Toro Rosso at work

Out on track, though, the race pace still continues to favour Vergne. Ricciardo has been making a name for himself in qualifying, making it into the top ten for the last four Grand Prix weekends, but in the race that has only translated to one eighth place. Vergne, meanwhile, may struggle for speed over one lap, but he’s making up for it on Sundays. In Hungary, the Frenchman finished ahead of his teammate despite the vast difference in their qualifying positions.

Toro Rosso as a whole are having a similar season to Force India in which there are flashes of brilliance but a lack of consistent running hampers their chances of big points. The occasional top ten result here or there is helping keep them seventh in the team standings, but they are drifting away from those ahead of them too.

Left of the middle

The only midfield team that is bucking the trend is McLaren, and this is a team that were quite vocal about moving attention on to the 2014 chassis. As soon as this admission was out in the open, their performance turned a corner. They’ve had two double points finishes in a row now, to bring the team within two points of fifth place Force India. It’s too late in the season to turn things around, but to finish the season well would be no bad thing. The drivers seem slightly happier with the car, and although there is still work that can be done (if they choose), they’re not quite so downhearted about the task ahead.

The fact that the frontrunners are racing ahead of the pack should mean that the championship battle is still relevant… for longer than it was last year, anyway. That is scant consolation for the teams left behind, they have to scrabble amongst themselves for the few points leftover when you have eight drivers in with a chance at the top ten. As always, the finishing position in any constructor’s championship is crucially important, but at this stage it seems unlikely any of our four teams will make it higher than fifth place. However, the order they finish in, once the dust settles in Brazil, is still a battle worth fighting for.




  • Force India are 5th not 6th..

    Even so, I still can't believe McLaren are only just catching 5th in the WCC in August. Even now it seems faintly ridiculous they'd be that low! But their trend for the last few years has always been to finish every season stronger than they start it and this year should be no exception, I expect a podium or two out of them by the time we get to the final race... but probably no more than that. There's no way they'll get higher than 5th and they can expect the gap to Lotus to keep increasing.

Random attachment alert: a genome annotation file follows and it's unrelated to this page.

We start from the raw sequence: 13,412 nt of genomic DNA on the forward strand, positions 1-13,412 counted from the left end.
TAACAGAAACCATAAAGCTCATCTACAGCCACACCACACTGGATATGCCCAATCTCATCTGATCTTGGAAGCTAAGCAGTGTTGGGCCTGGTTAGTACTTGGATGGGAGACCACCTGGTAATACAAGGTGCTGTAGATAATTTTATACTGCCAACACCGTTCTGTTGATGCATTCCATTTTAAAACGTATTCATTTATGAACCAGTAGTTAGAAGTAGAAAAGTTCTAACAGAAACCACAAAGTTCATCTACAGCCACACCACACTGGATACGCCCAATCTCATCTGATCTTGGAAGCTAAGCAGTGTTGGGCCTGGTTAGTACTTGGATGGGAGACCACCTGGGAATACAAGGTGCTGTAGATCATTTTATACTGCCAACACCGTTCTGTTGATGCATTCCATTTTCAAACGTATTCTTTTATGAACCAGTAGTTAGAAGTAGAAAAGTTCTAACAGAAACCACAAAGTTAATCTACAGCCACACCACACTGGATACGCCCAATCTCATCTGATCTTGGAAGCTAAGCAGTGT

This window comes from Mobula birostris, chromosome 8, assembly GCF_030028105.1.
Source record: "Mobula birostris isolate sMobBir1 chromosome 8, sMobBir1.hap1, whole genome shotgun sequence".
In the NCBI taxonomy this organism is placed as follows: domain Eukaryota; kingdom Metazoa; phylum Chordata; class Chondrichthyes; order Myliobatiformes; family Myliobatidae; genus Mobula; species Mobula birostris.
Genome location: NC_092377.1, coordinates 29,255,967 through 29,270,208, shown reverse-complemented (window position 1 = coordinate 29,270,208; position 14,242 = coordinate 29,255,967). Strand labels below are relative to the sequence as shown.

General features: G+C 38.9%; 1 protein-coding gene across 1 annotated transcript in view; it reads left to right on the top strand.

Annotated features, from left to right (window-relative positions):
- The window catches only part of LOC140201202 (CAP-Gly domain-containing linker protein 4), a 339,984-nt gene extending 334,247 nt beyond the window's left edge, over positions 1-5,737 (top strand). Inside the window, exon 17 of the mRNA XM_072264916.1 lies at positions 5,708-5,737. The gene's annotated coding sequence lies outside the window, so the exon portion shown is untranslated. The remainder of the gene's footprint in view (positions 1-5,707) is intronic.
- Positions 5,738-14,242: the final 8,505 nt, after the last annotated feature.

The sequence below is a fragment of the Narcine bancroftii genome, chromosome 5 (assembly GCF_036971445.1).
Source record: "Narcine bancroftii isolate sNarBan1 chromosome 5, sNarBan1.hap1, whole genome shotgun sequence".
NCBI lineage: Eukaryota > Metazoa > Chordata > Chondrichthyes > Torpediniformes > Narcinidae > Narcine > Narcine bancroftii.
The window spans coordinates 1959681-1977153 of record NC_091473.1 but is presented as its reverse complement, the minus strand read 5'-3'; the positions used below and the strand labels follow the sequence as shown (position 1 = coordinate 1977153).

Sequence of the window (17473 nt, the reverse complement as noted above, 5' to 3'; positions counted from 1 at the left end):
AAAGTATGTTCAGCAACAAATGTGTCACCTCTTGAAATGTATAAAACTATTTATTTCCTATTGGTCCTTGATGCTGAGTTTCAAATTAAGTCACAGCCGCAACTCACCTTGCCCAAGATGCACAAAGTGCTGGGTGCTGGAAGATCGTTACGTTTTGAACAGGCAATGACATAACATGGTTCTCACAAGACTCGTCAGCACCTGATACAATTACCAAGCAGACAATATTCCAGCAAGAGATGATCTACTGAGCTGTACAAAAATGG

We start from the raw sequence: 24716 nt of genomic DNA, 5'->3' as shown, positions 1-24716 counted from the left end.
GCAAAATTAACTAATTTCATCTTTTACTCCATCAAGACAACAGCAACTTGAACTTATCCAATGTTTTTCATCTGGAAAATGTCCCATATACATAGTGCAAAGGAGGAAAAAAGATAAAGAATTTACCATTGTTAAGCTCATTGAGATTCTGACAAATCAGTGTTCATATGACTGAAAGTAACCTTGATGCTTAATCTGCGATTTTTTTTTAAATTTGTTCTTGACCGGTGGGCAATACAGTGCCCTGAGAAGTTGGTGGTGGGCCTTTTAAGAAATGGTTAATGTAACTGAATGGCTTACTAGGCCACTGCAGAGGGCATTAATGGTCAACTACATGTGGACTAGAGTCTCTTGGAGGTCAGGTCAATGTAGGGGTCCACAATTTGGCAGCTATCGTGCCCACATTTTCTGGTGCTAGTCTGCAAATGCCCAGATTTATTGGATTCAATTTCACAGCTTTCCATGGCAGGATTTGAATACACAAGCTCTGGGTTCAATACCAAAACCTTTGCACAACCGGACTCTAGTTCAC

The graph is quite notable, and looking at the standings graph (http://sidepodcast.com/post/team-standings-hungary-2013) it reminds me of the way they were in the early 2000s when things were a little less tight (I used to draw up graphs like this).

  • One thing that should be taken into account when comparing Ricciardo's and Vergne's races is that Daniel is having to start on the tyres he qualified on (which are probably shot seeing as he is obviously driving out of his skin to qualify so far up), when he makes it into Q3, and JEV has plenty of fresh ones. One of the reasons the drivers almost prefer to qualify 11th rather than get into Q3 and come 10th!

  • One thing that should be taken into account when comparing Ricciardo's and Vergne's races is that Daniel is having to start on the tyres he qualified on (which are probably shot seeing as he is obviously driving out of his skin to qualify so far up), when he makes it into Q3, and JEV has plenty of fresh ones. One of the reasons the drivers almost prefer to qualify 11th rather than get into Q3 and come 10th!

    if that was the case, toro rosso could sit out q3 all together, settling for tenth. i actually think there might be question marks over ricciardo's driving style on the current pirelli's. he regularly seems to cane the life out of every set within a handful of laps. a strategy works well in qualifying of course, but less so in the race.